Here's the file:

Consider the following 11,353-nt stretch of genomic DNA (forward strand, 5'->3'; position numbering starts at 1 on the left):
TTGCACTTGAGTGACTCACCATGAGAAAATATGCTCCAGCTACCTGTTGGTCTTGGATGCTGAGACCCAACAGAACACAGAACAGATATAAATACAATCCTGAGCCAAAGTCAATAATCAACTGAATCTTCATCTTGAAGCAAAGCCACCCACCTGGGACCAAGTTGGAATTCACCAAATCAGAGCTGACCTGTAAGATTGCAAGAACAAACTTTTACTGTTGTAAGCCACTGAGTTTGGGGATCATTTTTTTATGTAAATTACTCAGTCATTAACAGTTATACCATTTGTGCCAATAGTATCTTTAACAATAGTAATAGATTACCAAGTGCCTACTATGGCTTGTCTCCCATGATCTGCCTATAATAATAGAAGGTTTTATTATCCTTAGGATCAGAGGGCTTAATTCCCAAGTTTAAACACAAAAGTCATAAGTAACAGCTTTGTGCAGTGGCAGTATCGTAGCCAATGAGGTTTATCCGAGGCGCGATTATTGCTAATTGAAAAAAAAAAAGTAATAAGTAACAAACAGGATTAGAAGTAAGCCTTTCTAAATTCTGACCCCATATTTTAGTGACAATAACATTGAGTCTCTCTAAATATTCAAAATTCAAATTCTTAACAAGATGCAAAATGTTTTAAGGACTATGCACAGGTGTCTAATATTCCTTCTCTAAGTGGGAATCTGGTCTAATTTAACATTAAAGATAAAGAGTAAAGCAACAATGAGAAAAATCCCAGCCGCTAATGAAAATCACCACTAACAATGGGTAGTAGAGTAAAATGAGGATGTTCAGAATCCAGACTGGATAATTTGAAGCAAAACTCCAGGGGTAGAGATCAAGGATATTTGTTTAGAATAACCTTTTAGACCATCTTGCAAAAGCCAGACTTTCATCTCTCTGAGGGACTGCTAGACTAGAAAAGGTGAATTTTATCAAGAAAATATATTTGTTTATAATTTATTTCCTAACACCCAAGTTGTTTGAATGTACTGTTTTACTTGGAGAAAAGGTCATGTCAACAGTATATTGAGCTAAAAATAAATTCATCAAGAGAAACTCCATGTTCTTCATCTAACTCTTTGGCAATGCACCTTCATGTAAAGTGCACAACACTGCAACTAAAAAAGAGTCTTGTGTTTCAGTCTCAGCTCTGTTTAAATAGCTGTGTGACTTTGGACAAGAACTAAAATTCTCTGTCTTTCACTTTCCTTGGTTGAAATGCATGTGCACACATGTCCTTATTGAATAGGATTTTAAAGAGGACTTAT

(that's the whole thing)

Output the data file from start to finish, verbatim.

Consider the following 11,353-nt stretch of genomic DNA (forward strand, 5'->3'; position numbering starts at 1 on the left):
TTGCACTTGAGTGACTCACCATGAGAAAATATGCTCCAGCTACCTGTTGGTCTTGGATGCTGAGACCCAACAGAACACAGAACAGATATAAATACAATCCTGAGCCAAAGTCAATAATCAACTGAATCTTCATCTTGAAGCAAAGCCACCCACCTGGGACCAAGTTGGAATTCACCAAATCAGAGCTGACCTGTAAGATTGCAAGAACAAACTTTTACTGTTGTAAGCCACTGAGTTTGGGGATCATTTTTTTATGTAAATTACTCAGTCATTAACAGTTATACCATTTGTGCCAATAGTATCTTTAACAATAGTAATAGATTACCAAGTGCCTACTATGGCTTGTCTCCCATGATCTGCCTATAATAATAGAAGGTTTTATTATCCTTAGGATCAGAGGGCTTAATTCCCAAGTTTAAACACAAAAGTCATAAGTAACAGCTTTGTGCAGTGGCAGTATCGTAGCCAATGAGGTTTATCCGAGGCGCGATTATTGCTAATTGAAAAAAAAAAAGTAATAAGTAACAAACAGGATTAGAAGTAAGCCTTTCTAAATTCTGACCCCATATTTTAGTGACAATAACATTGAGTCTCTCTAAATATTCAAAATTCAAATTCTTAACAAGATGCAAAATGTTTTAAGGACTATGCACAGGTGTCTAATATTCCTTCTCTAAGTGGGAATCTGGTCTAATTTAACATTAAAGATAAAGAGTAAAGCAACAATGAGAAAAATCCCAGCCGCTAATGAAAATCACCACTAACAATGGGTAGTAGAGTAAAATGAGGATGTTCAGAATCCAGACTGGATAATTTGAAGCAAAACTCCAGGGGTAGAGATCAAGGATATTTGTTTAGAATAACCTTTTAGACCATCTTGCAAAAGCCAGACTTTCATCTCTCTGAGGGACTGCTAGACTAGAAAAGGTGAATTTTATCAAGAAAATATATTTGTTTATAATTTATTTCCTAACACCCAAGTTGTTTGAATGTACTGTTTTACTTGGAGAAAAGGTCATGTCAACAGTATATTGAGCTAAAAATAAATTCATCAAGAGAAACTCCATGTTCTTCATCTAACTCTTTGGCAATGCACCTTCATGTAAAGTGCACAACACTGCAACTAAAAAAGAGTCTTGTGTTTCAGTCTCAGCTCTGTTTAAATAGCTGTGTGACTTTGGACAAGAACTAAAATTCTCTGTCTTTCACTTTCCTTGGTTGAAATGCATGTGCACACATGTCCTTATTGAATAGGATTTTAAAGAGGACTTAT